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Article Explores Embezzlement Trends and Statistics

A well-written article recently appearing in the online version of The Post and Courier of Charleston, South Carolina provides an excellent overview of embezzlement trends and statistics. The article also attempts to explain why embezzlement cases are skyrocketing and offers strategies to deter and catch embezzlers.

The article first notes that embezzlement cases have surged in recent years. For example, in 1994, 38 people were charged with embezzlement in South Carolina. By 2003, that number had climbed to 442. Nationally, embezzlement cases increased by 39 percent between 1990 and 2000, according to U.S. Department of Justice statistics.

According to the article, small businesses and nonprofits are hit the hardest. Almost half of all fraud occurs at organizations with fewer than 100 employees, according to a 2004 report by the Association of Certified Fraud Examiners.

Another interesting statistic: only a very small percentage of embezzlers are hardened criminals. In 20 years of investigating white-collar crime as a forensic accountant at Charleston-based Pratt-Thomas Gumb & Co. P.A., Ron Strickland came across only one individual who intended to steal when he took the job, and that person's theft was paying his restitution in another state.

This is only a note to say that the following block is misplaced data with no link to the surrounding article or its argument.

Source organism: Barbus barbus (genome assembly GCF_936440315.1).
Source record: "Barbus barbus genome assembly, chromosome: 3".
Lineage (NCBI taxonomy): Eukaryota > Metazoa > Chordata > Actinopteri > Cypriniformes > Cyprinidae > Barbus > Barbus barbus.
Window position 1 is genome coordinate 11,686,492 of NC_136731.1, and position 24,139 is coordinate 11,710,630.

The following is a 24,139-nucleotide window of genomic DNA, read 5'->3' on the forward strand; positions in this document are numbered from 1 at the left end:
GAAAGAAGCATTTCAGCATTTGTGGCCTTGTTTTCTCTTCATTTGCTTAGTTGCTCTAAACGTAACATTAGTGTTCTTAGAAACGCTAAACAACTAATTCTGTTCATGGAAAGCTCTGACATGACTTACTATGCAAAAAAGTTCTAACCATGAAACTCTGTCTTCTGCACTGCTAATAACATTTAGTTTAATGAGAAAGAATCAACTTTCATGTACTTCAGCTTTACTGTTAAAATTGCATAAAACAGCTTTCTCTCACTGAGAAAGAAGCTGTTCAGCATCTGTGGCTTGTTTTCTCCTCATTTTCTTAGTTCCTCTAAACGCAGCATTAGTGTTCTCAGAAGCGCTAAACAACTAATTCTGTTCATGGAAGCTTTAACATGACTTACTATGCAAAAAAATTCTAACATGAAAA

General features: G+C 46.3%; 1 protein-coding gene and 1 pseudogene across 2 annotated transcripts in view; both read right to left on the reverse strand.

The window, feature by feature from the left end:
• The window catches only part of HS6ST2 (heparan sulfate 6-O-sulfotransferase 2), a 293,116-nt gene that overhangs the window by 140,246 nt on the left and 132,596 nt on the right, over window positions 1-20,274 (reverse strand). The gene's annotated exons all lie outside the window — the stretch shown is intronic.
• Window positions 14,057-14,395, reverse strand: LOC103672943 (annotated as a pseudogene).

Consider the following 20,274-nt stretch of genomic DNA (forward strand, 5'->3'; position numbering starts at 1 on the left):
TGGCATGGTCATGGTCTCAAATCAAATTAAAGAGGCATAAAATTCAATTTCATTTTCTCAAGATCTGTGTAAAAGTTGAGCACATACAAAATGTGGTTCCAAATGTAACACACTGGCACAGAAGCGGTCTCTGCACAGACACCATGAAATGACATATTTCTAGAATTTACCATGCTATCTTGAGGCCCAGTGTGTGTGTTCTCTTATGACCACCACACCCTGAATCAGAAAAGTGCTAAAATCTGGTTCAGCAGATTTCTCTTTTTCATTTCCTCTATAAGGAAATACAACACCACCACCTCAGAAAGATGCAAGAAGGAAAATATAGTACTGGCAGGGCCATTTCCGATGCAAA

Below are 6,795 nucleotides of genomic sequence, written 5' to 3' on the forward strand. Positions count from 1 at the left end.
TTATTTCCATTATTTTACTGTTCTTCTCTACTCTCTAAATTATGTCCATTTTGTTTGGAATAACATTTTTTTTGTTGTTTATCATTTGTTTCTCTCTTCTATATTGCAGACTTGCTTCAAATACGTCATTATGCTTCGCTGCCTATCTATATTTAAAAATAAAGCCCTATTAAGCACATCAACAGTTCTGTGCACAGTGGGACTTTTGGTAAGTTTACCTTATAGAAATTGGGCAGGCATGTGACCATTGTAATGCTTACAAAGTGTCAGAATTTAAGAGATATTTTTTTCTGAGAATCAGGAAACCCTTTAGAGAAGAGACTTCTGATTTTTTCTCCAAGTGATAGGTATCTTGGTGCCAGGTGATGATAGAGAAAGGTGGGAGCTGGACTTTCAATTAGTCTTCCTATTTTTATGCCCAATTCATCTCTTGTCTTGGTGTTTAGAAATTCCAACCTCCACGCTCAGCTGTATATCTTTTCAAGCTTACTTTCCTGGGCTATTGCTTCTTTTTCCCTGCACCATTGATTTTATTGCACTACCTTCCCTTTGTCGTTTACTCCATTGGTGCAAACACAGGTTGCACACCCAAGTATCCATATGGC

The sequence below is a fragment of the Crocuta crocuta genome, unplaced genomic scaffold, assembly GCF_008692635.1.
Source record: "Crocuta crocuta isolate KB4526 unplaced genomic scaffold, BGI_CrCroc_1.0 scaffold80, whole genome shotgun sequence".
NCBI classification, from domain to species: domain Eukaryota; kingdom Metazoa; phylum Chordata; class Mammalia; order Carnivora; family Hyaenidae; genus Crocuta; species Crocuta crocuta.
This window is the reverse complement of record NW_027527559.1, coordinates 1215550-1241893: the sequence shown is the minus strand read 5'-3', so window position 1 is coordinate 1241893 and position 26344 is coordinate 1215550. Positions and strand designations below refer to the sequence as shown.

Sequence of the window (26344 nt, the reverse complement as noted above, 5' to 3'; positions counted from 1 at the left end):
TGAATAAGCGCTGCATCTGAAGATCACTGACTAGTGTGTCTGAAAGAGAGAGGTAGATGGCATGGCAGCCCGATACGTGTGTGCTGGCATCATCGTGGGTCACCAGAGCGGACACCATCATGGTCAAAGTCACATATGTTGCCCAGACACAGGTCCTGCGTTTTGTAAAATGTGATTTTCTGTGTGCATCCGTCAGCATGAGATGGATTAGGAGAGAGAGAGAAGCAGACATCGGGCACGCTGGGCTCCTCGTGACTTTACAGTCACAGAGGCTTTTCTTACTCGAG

About half of those who commit fraud earn less than $50,000 a year, and most have worked for the victim organization at least five years, according to the Association of Certified Fraud Examiners. Almost half of them are women.

The article offers these tips from experts to deter embezzlement:

  • Require two signatures on each check.
  • Make sure the employee who writes or deposits checks does not balance the bank statements.
  • Review bank statements, in particular checks issued.
  • Be familiar with the company's suppliers.
  • Require employees to take a one- week vacation every year.
  • Set a good example and stress business ethics.

Here are some red flags identified by experts that could signal embezzlement:

  • Unusual drop in profit
  • Disorganized records
  • Missing documents
  • Duplicate payments
  • An employee rewriting records for the sake of "neatness"
  • An employee refusing to take vacations and working excessive overtime
  • An employee refusing a promotion

Read the full article here (note: registration may be required).


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